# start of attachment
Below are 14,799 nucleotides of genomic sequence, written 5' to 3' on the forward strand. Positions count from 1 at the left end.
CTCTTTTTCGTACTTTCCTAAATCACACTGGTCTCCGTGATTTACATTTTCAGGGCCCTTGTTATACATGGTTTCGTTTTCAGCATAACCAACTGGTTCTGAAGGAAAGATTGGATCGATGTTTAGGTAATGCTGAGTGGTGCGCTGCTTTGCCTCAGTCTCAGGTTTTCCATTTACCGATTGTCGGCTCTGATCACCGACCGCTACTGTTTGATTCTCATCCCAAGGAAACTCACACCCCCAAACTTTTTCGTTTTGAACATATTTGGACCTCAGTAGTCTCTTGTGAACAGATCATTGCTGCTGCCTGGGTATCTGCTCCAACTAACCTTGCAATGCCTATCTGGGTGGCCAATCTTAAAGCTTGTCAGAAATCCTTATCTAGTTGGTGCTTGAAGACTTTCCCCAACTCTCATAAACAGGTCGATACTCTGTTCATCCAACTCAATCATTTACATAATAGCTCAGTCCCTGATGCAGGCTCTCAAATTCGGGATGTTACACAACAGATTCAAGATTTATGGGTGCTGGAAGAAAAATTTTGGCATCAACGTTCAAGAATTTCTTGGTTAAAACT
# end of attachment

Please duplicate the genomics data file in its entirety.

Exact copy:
Below are 14,799 nucleotides of genomic sequence, written 5' to 3' on the forward strand. Positions count from 1 at the left end.
CTCTTTTTCGTACTTTCCTAAATCACACTGGTCTCCGTGATTTACATTTTCAGGGCCCTTGTTATACATGGTTTCGTTTTCAGCATAACCAACTGGTTCTGAAGGAAAGATTGGATCGATGTTTAGGTAATGCTGAGTGGTGCGCTGCTTTGCCTCAGTCTCAGGTTTTCCATTTACCGATTGTCGGCTCTGATCACCGACCGCTACTGTTTGATTCTCATCCCAAGGAAACTCACACCCCCAAACTTTTTCGTTTTGAACATATTTGGACCTCAGTAGTCTCTTGTGAACAGATCATTGCTGCTGCCTGGGTATCTGCTCCAACTAACCTTGCAATGCCTATCTGGGTGGCCAATCTTAAAGCTTGTCAGAAATCCTTATCTAGTTGGTGCTTGAAGACTTTCCCCAACTCTCATAAACAGGTCGATACTCTGTTCATCCAACTCAATCATTTACATAATAGCTCAGTCCCTGATGCAGGCTCTCAAATTCGGGATGTTACACAACAGATTCAAGATTTATGGGTGCTGGAAGAAAAATTTTGGCATCAACGTTCAAGAATTTCTTGGTTAAAACT